I've explored the options for Python GUI toolkits quite extensively. They're a real challenge to get running conveniently (by conveniently, I mean a simple PIP install away with no external C/C++ library dependencies) on OS X with native looks, and that is a nice advantage of this one IMHO.
Yes, the project is very early stage - I've been tinkering for 6 months in my spare time (and it's not like I had a whole lot of that to start with). Getting cross platform on 4 platforms has, as you might expect, taken a bit of effort.
I started down this path because the existing options didn't satisfy me. When my initial couple of weeks of tinkering proved that it was possible to get widgets without binary dependencies, that gave me the momentum to get to the point that I've publicly announced. There's plenty left to do, but I've got high hopes.
Not true. Python provides facilities for dealing with dynamic link libraries from native Python code. These can be used to interface with the OS directly, without necessitating writing a C/C++ wrapper.
The framework is used internally by at least one fortune 50 corp for a large app suite.
wxWidgets can use the platform native controls, but the apps rarely look native because the layouts and behaviors are non-native. Mac/GNOME/Windows all have different ideal metrics for spacings, control placement and labeling (OK/Cancel vs Cancel/"Do Thing") -- being native means getting all of those details correct.
Under the hood, it's 100% native widgets (i.e., on OSX, the code is actually instantiating an NSButton, adding it to an NSView, set as content on an NSWindow; on Ubuntu, it uses Gtk.Button etc), so the look and feel of the widgets themselves are exactly as the platform dictates.
But the devil is in the detail. The reason why many wx apps don't look very well on OS X is because getting all the tiny details like spacing, behavior, layout etc. right for all supported platforms, with (mostly) same code base is hard - and it has nothing to do with the look of individual widgets.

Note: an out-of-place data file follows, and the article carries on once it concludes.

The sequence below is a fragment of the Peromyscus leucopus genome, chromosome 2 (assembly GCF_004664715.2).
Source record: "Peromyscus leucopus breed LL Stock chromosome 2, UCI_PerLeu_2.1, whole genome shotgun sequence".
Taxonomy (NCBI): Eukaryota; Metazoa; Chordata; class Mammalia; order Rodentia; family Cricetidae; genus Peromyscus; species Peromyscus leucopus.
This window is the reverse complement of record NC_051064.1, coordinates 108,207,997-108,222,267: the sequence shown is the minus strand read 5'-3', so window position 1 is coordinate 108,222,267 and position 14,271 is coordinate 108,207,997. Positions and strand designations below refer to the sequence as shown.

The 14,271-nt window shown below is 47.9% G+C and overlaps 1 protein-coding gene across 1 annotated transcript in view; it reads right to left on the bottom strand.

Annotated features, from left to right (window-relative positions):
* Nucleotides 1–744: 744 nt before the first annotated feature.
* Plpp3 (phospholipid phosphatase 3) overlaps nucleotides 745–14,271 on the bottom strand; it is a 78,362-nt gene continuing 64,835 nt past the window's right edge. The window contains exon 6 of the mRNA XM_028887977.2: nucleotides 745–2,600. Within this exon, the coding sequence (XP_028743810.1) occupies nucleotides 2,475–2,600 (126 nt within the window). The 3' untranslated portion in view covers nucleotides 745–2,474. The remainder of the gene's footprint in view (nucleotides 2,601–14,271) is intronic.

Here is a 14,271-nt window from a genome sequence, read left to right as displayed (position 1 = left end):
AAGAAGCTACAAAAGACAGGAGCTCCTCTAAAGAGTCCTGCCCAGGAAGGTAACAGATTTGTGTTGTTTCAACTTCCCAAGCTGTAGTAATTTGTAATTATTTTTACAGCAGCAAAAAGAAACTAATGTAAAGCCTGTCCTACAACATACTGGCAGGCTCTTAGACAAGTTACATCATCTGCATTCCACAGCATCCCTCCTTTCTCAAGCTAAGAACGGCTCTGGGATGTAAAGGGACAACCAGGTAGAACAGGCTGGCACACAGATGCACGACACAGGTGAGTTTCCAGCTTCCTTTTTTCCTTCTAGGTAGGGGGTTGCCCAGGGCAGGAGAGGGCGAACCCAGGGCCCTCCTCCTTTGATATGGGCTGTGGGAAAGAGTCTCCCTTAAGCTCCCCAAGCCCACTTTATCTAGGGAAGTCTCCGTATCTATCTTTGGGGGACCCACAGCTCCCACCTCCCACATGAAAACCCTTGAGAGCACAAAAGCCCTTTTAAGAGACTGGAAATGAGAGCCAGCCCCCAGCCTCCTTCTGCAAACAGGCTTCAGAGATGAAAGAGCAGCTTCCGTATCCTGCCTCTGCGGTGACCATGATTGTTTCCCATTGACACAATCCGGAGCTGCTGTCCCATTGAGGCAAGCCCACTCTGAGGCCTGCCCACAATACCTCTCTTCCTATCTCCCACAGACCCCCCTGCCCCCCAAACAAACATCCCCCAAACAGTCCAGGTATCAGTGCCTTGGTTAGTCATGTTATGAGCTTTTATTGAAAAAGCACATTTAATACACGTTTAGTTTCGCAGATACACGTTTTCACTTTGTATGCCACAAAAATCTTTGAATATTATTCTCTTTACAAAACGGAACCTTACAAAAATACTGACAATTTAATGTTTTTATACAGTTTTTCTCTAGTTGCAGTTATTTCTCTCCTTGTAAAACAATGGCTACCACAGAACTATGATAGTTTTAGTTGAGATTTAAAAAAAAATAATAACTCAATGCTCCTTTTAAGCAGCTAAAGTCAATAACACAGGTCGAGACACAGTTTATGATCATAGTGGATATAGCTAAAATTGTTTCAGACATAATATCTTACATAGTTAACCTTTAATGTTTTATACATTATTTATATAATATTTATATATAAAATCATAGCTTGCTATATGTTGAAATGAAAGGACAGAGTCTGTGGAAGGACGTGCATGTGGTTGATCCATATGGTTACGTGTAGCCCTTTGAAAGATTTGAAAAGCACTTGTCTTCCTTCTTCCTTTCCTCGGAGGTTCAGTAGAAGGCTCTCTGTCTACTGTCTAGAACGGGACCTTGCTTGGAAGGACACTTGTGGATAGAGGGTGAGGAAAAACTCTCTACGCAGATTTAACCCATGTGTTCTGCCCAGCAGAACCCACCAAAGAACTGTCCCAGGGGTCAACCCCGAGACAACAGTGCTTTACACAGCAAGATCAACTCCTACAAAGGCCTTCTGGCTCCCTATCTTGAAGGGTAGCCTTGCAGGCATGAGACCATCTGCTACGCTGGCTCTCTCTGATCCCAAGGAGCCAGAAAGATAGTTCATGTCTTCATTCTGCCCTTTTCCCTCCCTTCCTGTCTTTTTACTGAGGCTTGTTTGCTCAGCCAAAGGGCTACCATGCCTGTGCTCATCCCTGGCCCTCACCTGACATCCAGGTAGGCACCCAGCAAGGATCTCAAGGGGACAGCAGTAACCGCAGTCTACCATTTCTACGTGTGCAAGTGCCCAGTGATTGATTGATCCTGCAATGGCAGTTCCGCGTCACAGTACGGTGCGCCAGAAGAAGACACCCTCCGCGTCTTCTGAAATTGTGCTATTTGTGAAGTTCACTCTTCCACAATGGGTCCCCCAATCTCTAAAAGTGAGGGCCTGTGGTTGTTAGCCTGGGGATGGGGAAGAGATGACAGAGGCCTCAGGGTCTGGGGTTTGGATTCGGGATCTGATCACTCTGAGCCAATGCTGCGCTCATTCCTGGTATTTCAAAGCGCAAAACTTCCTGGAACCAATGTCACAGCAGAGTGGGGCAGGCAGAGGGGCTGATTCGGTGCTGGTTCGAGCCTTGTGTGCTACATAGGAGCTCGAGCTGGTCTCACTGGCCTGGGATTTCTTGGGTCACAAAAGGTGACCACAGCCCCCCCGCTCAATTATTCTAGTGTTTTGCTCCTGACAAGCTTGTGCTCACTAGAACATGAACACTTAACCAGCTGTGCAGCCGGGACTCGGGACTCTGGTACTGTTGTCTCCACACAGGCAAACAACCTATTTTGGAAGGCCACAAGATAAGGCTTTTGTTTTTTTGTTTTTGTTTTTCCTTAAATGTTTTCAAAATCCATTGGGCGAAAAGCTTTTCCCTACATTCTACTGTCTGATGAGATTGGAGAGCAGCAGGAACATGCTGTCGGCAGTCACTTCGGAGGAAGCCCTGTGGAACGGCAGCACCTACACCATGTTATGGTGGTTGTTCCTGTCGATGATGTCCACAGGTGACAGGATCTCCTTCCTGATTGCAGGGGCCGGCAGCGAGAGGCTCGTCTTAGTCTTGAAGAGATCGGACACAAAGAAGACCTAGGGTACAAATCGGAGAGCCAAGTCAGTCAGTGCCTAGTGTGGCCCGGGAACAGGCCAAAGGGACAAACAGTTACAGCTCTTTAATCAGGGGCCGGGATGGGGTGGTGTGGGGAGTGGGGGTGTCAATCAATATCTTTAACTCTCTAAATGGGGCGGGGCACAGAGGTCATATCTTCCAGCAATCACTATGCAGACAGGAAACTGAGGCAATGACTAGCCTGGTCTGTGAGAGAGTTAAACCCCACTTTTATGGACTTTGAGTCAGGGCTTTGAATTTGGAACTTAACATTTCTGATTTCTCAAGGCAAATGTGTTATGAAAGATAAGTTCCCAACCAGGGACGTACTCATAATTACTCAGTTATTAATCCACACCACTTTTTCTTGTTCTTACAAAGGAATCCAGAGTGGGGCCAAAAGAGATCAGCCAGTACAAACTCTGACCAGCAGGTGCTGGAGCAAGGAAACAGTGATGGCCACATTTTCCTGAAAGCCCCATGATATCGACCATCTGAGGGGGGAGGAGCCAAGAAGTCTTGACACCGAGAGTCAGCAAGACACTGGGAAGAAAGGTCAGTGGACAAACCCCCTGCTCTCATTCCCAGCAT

But well, you'll learn that during the journey ;)
It may be that everyone else picked up on Python native quicker than I did, I'm reading this in bed during a lie in so am a bit sleepy!
The short version:
* System native widgets, not themes
* Installable via "pip install" - no third party or binary dependencies
* Not just naïve wrappers around widgets - capture the underlying use case and provide an API wrapper.
* Genuinely Python native. This means exploiting language specific features (like generators and context managers)
May be you are thinking about some other toolkit that's not wxWidgets.
container.constrain(button.TOP == container.TOP + 50)
I dove into the code and found the answer here. button.TOP and container.TOP are both Toga Attributes, which have their equality operators redefined.
Very interesting and clever use of operator overloading.
Python is very good at behaving as you expect it to, despite the fact that you can implement pretty much any magic. This is down to library design more than it is language design.
prob += x*2 + y, "foo"
prob += x*2 + y > 3, "abcd"
On both of these the string is optional.
I'm also conflicted. On one hand, it's about the most compact syntax you can get for something like this - when similar libraries in languages without operator overloading resort to passing strings into functions... On the other hand, it can be utterly incomprehensible if you haven't gone through the documentation.
I see your argument about overloaded operators being dangerous for newcomers, but the syntax isn't completely fabricated.
left_container = toga.OptionContainer()
AttributeError: 'module' object has no attribute 'OptionContainer'
Longer term, I definitely want to support Windows to the same level as other platforms; any assistance on this front would be gratefully accepted.
Edit: In fact, OptionContainer is just 15 days old, so I think you've got an old version: https://github.com/pybee/toga/commit/262efbfc00fae0a96e09666...
Of those tools, the test runner (cricket) is the most mature; the debugger isn't much more than a proof of concept. Those tools are also based in Tkinter at the moment; I started Toga because I've started to hit the limits of Tkinter.
The intention is to port the other PyBee tools to Toga as soon as they get mature enough.
An example application using it, with the GTK backend: https://i.imgur.com/pW2Jl9q.png
and the Qt backend: https://i.imgur.com/z6cC3rM.png
The author (byuu) posts here, he might be able to answer questions.
Well, may be some very platform specific guidelines have to be added by hand, but the actual widgets used are native.
~> apt-cache search toga
toga2 - computer chess engine, calculates chess moves